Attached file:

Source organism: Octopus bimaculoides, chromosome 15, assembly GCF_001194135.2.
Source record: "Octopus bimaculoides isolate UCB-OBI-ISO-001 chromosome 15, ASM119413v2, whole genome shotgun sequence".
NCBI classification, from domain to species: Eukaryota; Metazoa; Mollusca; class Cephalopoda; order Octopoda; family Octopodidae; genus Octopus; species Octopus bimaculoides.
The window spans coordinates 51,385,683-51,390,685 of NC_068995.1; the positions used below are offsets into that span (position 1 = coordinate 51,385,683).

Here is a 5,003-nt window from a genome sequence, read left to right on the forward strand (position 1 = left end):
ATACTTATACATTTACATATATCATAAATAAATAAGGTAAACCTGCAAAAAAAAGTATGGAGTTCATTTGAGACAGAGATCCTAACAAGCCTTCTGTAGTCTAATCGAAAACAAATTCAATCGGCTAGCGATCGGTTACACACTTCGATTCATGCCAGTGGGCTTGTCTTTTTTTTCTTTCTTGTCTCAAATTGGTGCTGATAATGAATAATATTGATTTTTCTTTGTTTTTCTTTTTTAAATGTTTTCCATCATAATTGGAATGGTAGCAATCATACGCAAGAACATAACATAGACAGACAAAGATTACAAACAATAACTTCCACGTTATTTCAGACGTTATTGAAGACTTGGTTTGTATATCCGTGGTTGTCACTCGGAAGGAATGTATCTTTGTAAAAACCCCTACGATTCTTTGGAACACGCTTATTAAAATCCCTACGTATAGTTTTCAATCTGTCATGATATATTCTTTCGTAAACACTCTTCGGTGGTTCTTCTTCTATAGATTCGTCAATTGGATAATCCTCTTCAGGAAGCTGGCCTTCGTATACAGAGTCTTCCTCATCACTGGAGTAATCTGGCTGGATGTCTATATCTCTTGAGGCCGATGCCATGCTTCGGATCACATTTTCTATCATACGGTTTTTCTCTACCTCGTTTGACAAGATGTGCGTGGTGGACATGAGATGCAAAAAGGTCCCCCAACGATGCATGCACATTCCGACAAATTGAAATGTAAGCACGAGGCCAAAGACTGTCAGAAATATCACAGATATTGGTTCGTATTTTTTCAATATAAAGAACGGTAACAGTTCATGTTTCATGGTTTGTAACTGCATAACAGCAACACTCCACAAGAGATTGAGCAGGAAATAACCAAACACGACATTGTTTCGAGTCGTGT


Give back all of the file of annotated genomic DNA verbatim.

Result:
Source organism: Octopus bimaculoides, chromosome 15, assembly GCF_001194135.2.
Source record: "Octopus bimaculoides isolate UCB-OBI-ISO-001 chromosome 15, ASM119413v2, whole genome shotgun sequence".
NCBI classification, from domain to species: Eukaryota; Metazoa; Mollusca; class Cephalopoda; order Octopoda; family Octopodidae; genus Octopus; species Octopus bimaculoides.
The window spans coordinates 51,385,683-51,390,685 of NC_068995.1; the positions used below are offsets into that span (position 1 = coordinate 51,385,683).

Here is a 5,003-nt window from a genome sequence, read left to right on the forward strand (position 1 = left end):
ATACTTATACATTTACATATATCATAAATAAATAAGGTAAACCTGCAAAAAAAAGTATGGAGTTCATTTGAGACAGAGATCCTAACAAGCCTTCTGTAGTCTAATCGAAAACAAATTCAATCGGCTAGCGATCGGTTACACACTTCGATTCATGCCAGTGGGCTTGTCTTTTTTTTCTTTCTTGTCTCAAATTGGTGCTGATAATGAATAATATTGATTTTTCTTTGTTTTTCTTTTTTAAATGTTTTCCATCATAATTGGAATGGTAGCAATCATACGCAAGAACATAACATAGACAGACAAAGATTACAAACAATAACTTCCACGTTATTTCAGACGTTATTGAAGACTTGGTTTGTATATCCGTGGTTGTCACTCGGAAGGAATGTATCTTTGTAAAAACCCCTACGATTCTTTGGAACACGCTTATTAAAATCCCTACGTATAGTTTTCAATCTGTCATGATATATTCTTTCGTAAACACTCTTCGGTGGTTCTTCTTCTATAGATTCGTCAATTGGATAATCCTCTTCAGGAAGCTGGCCTTCGTATACAGAGTCTTCCTCATCACTGGAGTAATCTGGCTGGATGTCTATATCTCTTGAGGCCGATGCCATGCTTCGGATCACATTTTCTATCATACGGTTTTTCTCTACCTCGTTTGACAAGATGTGCGTGGTGGACATGAGATGCAAAAAGGTCCCCCAACGATGCATGCACATTCCGACAAATTGAAATGTAAGCACGAGGCCAAAGACTGTCAGAAATATCACAGATATTGGTTCGTATTTTTTCAATATAAAGAACGGTAACAGTTCATGTTTCATGGTTTGTAACTGCATAACAGCAACACTCCACAAGAGATTGAGCAGGAAATAACCAAACACGACATTGTTTCGAGTCGTGT